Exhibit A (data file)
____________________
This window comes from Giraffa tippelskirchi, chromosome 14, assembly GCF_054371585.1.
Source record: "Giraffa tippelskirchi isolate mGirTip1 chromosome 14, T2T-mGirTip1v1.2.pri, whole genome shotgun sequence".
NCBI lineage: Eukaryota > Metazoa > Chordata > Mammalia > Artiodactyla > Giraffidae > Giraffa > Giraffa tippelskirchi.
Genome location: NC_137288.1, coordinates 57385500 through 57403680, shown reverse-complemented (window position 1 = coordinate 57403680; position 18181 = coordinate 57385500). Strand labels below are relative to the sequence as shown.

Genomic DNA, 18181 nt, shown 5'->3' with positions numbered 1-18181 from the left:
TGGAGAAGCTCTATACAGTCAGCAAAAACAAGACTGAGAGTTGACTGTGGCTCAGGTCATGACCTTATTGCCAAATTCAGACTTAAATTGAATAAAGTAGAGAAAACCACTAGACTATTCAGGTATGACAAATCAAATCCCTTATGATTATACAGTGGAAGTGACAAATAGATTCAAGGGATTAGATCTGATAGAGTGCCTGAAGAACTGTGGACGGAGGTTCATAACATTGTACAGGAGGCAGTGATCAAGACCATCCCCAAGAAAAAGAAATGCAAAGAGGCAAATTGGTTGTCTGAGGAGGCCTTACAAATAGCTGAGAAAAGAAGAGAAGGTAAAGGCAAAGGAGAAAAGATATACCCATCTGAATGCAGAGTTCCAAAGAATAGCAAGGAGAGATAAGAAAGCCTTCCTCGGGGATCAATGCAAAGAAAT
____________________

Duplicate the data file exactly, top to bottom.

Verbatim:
This window comes from Giraffa tippelskirchi, chromosome 14, assembly GCF_054371585.1.
Source record: "Giraffa tippelskirchi isolate mGirTip1 chromosome 14, T2T-mGirTip1v1.2.pri, whole genome shotgun sequence".
NCBI lineage: Eukaryota > Metazoa > Chordata > Mammalia > Artiodactyla > Giraffidae > Giraffa > Giraffa tippelskirchi.
Genome location: NC_137288.1, coordinates 57385500 through 57403680, shown reverse-complemented (window position 1 = coordinate 57403680; position 18181 = coordinate 57385500). Strand labels below are relative to the sequence as shown.

Genomic DNA, 18181 nt, shown 5'->3' with positions numbered 1-18181 from the left:
TGGAGAAGCTCTATACAGTCAGCAAAAACAAGACTGAGAGTTGACTGTGGCTCAGGTCATGACCTTATTGCCAAATTCAGACTTAAATTGAATAAAGTAGAGAAAACCACTAGACTATTCAGGTATGACAAATCAAATCCCTTATGATTATACAGTGGAAGTGACAAATAGATTCAAGGGATTAGATCTGATAGAGTGCCTGAAGAACTGTGGACGGAGGTTCATAACATTGTACAGGAGGCAGTGATCAAGACCATCCCCAAGAAAAAGAAATGCAAAGAGGCAAATTGGTTGTCTGAGGAGGCCTTACAAATAGCTGAGAAAAGAAGAGAAGGTAAAGGCAAAGGAGAAAAGATATACCCATCTGAATGCAGAGTTCCAAAGAATAGCAAGGAGAGATAAGAAAGCCTTCCTCGGGGATCAATGCAAAGAAAT